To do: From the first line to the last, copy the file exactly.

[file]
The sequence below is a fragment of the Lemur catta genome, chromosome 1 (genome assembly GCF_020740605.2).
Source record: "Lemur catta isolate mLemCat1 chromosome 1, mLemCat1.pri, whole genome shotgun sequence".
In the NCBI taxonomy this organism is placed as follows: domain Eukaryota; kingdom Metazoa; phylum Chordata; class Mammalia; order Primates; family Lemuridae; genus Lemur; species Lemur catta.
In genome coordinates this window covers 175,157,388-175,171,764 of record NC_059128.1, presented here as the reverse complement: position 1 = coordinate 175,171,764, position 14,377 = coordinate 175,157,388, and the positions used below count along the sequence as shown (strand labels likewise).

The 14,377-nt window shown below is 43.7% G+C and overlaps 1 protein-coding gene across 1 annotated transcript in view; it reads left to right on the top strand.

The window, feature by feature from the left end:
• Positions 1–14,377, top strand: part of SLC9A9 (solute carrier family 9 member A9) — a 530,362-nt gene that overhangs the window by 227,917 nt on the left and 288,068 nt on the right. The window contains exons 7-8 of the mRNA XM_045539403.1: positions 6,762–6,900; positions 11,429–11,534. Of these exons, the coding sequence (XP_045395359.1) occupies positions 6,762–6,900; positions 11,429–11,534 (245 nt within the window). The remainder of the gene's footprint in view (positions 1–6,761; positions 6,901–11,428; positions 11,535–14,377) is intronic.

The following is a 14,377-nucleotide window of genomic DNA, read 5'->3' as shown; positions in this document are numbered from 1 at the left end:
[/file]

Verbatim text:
The sequence below is a fragment of the Lemur catta genome, chromosome 1 (genome assembly GCF_020740605.2).
Source record: "Lemur catta isolate mLemCat1 chromosome 1, mLemCat1.pri, whole genome shotgun sequence".
In the NCBI taxonomy this organism is placed as follows: domain Eukaryota; kingdom Metazoa; phylum Chordata; class Mammalia; order Primates; family Lemuridae; genus Lemur; species Lemur catta.
In genome coordinates this window covers 175,157,388-175,171,764 of record NC_059128.1, presented here as the reverse complement: position 1 = coordinate 175,171,764, position 14,377 = coordinate 175,157,388, and the positions used below count along the sequence as shown (strand labels likewise).

The 14,377-nt window shown below is 43.7% G+C and overlaps 1 protein-coding gene across 1 annotated transcript in view; it reads left to right on the top strand.

The window, feature by feature from the left end:
• Positions 1–14,377, top strand: part of SLC9A9 (solute carrier family 9 member A9) — a 530,362-nt gene that overhangs the window by 227,917 nt on the left and 288,068 nt on the right. The window contains exons 7-8 of the mRNA XM_045539403.1: positions 6,762–6,900; positions 11,429–11,534. Of these exons, the coding sequence (XP_045395359.1) occupies positions 6,762–6,900; positions 11,429–11,534 (245 nt within the window). The remainder of the gene's footprint in view (positions 1–6,761; positions 6,901–11,428; positions 11,535–14,377) is intronic.

The following is a 14,377-nucleotide window of genomic DNA, read 5'->3' as shown; positions in this document are numbered from 1 at the left end: